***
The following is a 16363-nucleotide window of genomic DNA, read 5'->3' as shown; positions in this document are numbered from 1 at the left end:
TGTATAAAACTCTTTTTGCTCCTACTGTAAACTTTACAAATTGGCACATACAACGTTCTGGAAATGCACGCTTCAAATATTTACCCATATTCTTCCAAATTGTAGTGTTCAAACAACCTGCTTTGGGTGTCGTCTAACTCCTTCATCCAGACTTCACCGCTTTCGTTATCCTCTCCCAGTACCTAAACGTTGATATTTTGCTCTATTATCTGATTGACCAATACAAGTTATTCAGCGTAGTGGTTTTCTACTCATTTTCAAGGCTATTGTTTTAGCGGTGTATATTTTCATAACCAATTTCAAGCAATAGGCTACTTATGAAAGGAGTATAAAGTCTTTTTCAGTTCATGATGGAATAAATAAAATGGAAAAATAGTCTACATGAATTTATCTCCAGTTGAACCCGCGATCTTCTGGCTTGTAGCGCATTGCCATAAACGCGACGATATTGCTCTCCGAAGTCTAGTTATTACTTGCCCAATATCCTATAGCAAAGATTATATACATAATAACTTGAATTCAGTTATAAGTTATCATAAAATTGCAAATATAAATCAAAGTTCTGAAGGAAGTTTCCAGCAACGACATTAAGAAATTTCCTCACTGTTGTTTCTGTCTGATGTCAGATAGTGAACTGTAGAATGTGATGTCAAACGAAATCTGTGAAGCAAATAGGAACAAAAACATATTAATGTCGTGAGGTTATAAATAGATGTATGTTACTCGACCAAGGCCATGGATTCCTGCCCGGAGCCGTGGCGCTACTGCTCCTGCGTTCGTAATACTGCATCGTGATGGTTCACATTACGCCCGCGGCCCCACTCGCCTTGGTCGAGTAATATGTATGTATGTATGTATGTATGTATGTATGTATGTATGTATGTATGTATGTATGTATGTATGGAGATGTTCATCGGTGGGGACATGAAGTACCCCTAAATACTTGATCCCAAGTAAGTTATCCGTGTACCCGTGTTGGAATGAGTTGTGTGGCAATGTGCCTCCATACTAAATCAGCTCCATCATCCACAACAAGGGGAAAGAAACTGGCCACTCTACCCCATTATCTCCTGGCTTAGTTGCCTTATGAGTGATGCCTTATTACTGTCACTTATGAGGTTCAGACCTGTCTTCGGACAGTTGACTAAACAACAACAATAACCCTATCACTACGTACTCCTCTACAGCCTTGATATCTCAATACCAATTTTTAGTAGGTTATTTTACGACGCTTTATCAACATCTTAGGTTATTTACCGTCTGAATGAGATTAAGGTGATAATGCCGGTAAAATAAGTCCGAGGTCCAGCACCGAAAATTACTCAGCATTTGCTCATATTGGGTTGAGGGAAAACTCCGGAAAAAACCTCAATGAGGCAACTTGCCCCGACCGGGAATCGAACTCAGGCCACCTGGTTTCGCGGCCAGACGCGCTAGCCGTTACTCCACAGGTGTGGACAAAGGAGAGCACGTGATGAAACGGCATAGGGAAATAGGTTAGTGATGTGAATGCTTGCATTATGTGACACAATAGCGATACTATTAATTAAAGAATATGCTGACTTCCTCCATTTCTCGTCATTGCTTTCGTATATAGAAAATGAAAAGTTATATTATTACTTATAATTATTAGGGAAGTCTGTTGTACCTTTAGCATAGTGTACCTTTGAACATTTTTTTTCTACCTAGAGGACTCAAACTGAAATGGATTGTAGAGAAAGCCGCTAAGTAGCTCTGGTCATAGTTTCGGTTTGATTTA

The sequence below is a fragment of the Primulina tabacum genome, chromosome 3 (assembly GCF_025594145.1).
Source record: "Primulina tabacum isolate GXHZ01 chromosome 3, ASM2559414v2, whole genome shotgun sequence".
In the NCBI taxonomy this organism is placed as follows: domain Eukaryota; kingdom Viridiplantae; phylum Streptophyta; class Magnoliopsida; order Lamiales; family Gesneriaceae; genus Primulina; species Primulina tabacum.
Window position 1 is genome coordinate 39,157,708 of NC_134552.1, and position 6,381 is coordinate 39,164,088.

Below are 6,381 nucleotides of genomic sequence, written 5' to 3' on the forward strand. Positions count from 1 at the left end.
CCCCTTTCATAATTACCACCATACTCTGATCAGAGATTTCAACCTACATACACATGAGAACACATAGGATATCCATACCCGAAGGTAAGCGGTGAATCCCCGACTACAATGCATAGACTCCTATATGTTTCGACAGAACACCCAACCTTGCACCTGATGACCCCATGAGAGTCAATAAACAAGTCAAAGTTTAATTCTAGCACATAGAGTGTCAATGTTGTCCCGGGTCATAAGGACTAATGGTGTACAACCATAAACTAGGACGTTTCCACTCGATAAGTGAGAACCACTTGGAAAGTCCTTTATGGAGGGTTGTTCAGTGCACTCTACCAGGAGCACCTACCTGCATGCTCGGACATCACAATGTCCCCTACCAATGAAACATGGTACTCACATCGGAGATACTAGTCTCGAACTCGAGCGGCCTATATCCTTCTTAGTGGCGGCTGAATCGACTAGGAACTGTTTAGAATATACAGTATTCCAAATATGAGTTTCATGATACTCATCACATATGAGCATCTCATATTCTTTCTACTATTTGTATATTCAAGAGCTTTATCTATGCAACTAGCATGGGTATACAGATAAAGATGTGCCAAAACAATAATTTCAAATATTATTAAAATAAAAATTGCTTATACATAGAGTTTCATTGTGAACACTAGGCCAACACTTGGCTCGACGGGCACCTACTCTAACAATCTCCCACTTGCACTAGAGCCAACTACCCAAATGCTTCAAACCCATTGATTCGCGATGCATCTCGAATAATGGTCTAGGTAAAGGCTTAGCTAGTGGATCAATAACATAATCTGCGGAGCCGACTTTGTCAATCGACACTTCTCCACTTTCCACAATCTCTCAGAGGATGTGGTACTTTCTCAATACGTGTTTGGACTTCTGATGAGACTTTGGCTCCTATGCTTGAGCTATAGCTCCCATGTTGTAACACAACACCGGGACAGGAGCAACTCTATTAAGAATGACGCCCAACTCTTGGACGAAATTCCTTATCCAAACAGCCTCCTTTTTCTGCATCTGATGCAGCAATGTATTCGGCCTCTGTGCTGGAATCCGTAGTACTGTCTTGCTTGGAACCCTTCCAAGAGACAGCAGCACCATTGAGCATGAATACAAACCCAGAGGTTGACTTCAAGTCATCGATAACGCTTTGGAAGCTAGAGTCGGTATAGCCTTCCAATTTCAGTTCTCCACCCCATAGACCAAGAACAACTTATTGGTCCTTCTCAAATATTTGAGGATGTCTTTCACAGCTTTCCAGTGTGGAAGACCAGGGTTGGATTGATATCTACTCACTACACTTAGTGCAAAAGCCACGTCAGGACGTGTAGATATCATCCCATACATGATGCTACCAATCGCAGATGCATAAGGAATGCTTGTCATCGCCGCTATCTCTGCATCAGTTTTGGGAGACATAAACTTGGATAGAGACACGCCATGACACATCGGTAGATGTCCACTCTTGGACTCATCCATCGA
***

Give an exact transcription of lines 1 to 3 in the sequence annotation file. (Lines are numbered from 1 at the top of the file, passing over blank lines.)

The following is a 16363-nucleotide window of genomic DNA, read 5'->3' as shown; positions in this document are numbered from 1 at the left end:
TGTATAAAACTCTTTTTGCTCCTACTGTAAACTTTACAAATTGGCACATACAACGTTCTGGAAATGCACGCTTCAAATATTTACCCATATTCTTCCAAATTGTAGTGTTCAAACAACCTGCTTTGGGTGTCGTCTAACTCCTTCATCCAGACTTCACCGCTTTCGTTATCCTCTCCCAGTACCTAAACGTTGATATTTTGCTCTATTATCTGATTGACCAATACAAGTTATTCAGCGTAGTGGTTTTCTACTCATTTTCAAGGCTATTGTTTTAGCGGTGTATATTTTCATAACCAATTTCAAGCAATAGGCTACTTATGAAAGGAGTATAAAGTCTTTTTCAGTTCATGATGGAATAAATAAAATGGAAAAATAGTCTACATGAATTTATCTCCAGTTGAACCCGCGATCTTCTGGCTTGTAGCGCATTGCCATAAACGCGACGATATTGCTCTCCGAAGTCTAGTTATTACTTGCCCAATATCCTATAGCAAAGATTATATACATAATAACTTGAATTCAGTTATAAGTTATCATAAAATTGCAAATATAAATCAAAGTTCTGAAGGAAGTTTCCAGCAACGACATTAAGAAATTTCCTCACTGTTGTTTCTGTCTGATGTCAGATAGTGAACTGTAGAATGTGATGTCAAACGAAATCTGTGAAGCAAATAGGAACAAAAACATATTAATGTCGTGAGGTTATAAATAGATGTATGTTACTCGACCAAGGCCATGGATTCCTGCCCGGAGCCGTGGCGCTACTGCTCCTGCGTTCGTAATACTGCATCGTGATGGTTCACATTACGCCCGCGGCCCCACTCGCCTTGGTCGAGTAATATGTATGTATGTATGTATGTATGTATGTATGTATGTATGTATGTATGTATGTATGTATGTATGGAGATGTTCATCGGTGGGGACATGAAGTACCCCTAAATACTTGATCCCAAGTAAGTTATCCGTGTACCCGTGTTGGAATGAGTTGTGTGGCAATGTGCCTCCATACTAAATCAGCTCCATCATCCACAACAAGGGGAAAGAAACTGGCCACTCTACCCCATTATCTCCTGGCTTAGTTGCCTTATGAGTGATGCCTTATTACTGTCACTTATGAGGTTCAGACCTGTCTTCGGACAGTTGACTAAACAACAACAATAACCCTATCACTACGTACTCCTCTACAGCCTTGATATCTCAATACCAATTTTTAGTAGGTTATTTTACGACGCTTTATCAACATCTTAGGTTATTTACCGTCTGAATGAGATTAAGGTGATAATGCCGGTAAAATAAGTCCGAGGTCCAGCACCGAAAATTACTCAGCATTTGCTCATATTGGGTTGAGGGAAAACTCCGGAAAAAACCTCAATGAGGCAACTTGCCCCGACCGGGAATCGAACTCAGGCCACCTGGTTTCGCGGCCAGACGCGCTAGCCGTTACTCCACAGGTGTGGACAAAGGAGAGCACGTGATGAAACGGCATAGGGAAATAGGTTAGTGATGTGAATGCTTGCATTATGTGACACAATAGCGATACTATTAATTAAAGAATATGCTGACTTCCTCCATTTCTCGTCATTGCTTTCGTATATAGAAAATGAAAAGTTATATTATTACTTATAATTATTAGGGAAGTCTGTTGTACCTTTAGCATAGTGTACCTTTGAACATTTTTTTTCTACCTAGAGGACTCAAACTGAAATGGATTGTAGAGAAAGCCGCTAAGTAGCTCTGGTCATAGTTTCGGTTTGATTTA

The sequence below is a fragment of the Primulina tabacum genome, chromosome 3 (assembly GCF_025594145.1).